Maxine Gordon meets the York cookery teacher who is taking lessons from the kitchen into the boardroom.

ANYONE who has ever cooked for a dinner party will know the meaning of stress. Trying to pull off a three-course menu while making sure the house is tidy, the drinks are on ice, and you are dressed more like Bridget Bardot than Bart Simpson demands a set of skills more associated with business than entertaining.

We’re talking about preparation, time-management, following instructions, creativity and achieving goals.

So perhaps it isn’t surprising that business leaders are now sending their staff to cookery classes to finesse their professional skills.

York cookery tutor Sharmini Thomas is taking things one step further by throwing team-building theory into the mix at her classes.

Sharmini has been teaching Indian cookery for a decade on the adult education programme in York. She also runs cookery workshops at the York Festival of Food and Drink. But the psychology graduate and mum of three, who has lived in York for 15 years, is also qualified in Neuro-Linguistic Programming (NLP), which seeks to ‘rewire’ our brains to think in a more positive way.

“In NLP you will learn essential skills for building rapport, setting effective outcomes, changing beliefs, finding out strategies behind someone’s thinking and how to achieve results more effectively,” says Sharmini.

All this, while also rustling up an onion bhaji.

Sharmini launched her new venture last month, with two taster sessions at Melton’s Restaurant, in Scarcroft Road, York. Clients from businesses across the city took part in the workshops, where Sharmini explained the basics of her NLP approach and then led them into the kitchen to get cooking.

They had to decide whether to cook a bhaji or make chutney. Whatever they decided would be the right choice.

“I taught them about being in a ‘win-win’ or ‘no-lose’ situation,” she says. “It’s about making the best of the decision you make. If you think it hasn’t worked, then think of what you could do next time. Try to think of the positives.”

This approach translates directly into professional life too, says Sharmini.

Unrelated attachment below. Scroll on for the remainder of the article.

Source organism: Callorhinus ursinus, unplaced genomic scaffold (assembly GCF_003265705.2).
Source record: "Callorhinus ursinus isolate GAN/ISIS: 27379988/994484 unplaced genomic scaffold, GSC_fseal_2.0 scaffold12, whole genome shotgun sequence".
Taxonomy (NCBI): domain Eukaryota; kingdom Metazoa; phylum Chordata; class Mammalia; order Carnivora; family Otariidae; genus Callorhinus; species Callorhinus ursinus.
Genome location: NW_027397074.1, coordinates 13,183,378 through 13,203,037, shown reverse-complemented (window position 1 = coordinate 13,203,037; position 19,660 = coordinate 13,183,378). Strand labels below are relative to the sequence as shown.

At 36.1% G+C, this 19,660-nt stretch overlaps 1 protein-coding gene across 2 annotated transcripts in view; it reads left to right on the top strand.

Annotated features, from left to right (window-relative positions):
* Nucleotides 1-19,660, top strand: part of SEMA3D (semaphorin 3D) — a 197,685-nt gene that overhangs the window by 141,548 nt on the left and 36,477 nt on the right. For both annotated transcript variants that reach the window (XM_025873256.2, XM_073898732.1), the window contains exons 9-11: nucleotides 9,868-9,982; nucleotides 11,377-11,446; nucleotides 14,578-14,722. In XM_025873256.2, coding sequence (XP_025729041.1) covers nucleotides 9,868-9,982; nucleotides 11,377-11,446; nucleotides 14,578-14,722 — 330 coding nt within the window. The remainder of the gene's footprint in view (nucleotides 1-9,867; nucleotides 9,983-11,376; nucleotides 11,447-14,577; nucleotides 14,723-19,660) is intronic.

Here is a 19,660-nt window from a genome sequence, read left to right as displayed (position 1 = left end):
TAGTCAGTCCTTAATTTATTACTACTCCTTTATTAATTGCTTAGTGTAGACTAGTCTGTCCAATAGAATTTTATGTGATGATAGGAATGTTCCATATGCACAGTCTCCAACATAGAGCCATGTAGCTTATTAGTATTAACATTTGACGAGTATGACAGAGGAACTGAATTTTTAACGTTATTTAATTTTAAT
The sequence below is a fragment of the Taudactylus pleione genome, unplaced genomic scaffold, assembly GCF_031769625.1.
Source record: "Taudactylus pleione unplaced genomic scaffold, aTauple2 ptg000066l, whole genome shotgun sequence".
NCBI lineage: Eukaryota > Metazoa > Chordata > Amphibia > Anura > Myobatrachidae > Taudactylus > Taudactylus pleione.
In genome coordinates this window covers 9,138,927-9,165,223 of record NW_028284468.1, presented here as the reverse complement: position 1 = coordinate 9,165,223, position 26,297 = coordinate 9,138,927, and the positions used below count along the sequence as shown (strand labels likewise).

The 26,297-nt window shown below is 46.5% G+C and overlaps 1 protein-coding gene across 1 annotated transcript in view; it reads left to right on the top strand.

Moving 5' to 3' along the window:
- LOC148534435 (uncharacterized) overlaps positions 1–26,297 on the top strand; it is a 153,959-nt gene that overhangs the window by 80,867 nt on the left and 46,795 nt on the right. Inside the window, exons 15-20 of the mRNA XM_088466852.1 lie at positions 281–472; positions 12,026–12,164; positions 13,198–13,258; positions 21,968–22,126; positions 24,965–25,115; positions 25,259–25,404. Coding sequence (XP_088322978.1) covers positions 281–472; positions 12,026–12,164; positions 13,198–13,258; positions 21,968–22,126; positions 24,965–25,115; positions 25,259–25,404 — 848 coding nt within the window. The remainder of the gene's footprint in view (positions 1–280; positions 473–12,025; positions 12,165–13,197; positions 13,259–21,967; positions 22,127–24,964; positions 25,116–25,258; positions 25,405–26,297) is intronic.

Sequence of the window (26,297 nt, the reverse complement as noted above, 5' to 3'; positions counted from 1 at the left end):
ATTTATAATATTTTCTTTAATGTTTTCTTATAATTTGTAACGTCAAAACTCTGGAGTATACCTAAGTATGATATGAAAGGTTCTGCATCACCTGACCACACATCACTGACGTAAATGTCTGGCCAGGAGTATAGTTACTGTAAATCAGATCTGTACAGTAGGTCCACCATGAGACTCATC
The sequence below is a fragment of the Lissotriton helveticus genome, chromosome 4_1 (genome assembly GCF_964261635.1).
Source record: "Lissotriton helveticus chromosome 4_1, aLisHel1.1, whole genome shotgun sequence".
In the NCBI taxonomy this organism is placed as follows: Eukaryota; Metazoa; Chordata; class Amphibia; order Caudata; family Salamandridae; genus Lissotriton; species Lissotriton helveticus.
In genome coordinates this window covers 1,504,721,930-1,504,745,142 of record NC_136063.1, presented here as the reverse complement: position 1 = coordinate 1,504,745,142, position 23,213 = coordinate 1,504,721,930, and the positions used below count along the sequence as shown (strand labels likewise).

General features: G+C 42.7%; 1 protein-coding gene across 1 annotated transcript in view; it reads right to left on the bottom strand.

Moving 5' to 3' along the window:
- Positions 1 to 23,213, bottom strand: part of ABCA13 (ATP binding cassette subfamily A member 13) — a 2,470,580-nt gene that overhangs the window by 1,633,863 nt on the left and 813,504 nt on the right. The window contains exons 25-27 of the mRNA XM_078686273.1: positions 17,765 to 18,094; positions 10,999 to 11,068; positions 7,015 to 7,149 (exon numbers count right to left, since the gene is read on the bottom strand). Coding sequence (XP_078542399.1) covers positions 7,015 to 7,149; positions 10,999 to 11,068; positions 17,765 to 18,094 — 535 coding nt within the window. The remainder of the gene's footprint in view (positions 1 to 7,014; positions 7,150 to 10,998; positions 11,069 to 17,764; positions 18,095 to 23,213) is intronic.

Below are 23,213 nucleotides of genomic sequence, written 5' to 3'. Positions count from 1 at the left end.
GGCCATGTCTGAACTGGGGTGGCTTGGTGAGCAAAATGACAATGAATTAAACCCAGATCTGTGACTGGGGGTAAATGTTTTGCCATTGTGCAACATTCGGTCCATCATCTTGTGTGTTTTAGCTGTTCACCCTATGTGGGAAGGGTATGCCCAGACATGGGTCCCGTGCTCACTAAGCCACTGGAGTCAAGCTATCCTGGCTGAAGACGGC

“Sometimes companies tell you that you have to do things you might not like to do. But if you can try to think of the positive things behind why they are asking you to do something, you will be more agreeable to the situation.”

It’s all about being more positive and flexible, she adds.

The feedback from her starter sessions, she says, has been very encouraging.

York business woman Tricia Sherriff, who runs She Loves York, said: “I think it’s a fantastic opportunity for managers in particular to get to know their workforce in a short space of time.”

Andrew Walker, of White Kite Chartered Accountants, says lessons were already being applied at the office. “The whole team enjoyed the taster session. Not only did we learn to cook something but we are now applying the ‘no lose’ approach to everything we do,” he says.

Sharmini will be running two types of courses: team-building, incorporating some NLP coaching; and team-bonding. The latter is perfect for work colleagues as well as friends, she said.

Classes will run at York High School.

Sharmini says: “In team-bonding, we will be looking at different skills such as time management and communications skills. Often people in a company don’t know each other so this is an opportunity for them to come together, get to know each other and discover the skills they each have.”

• Find out more by contacting Sharmini on 07941 608487 or emailing or visit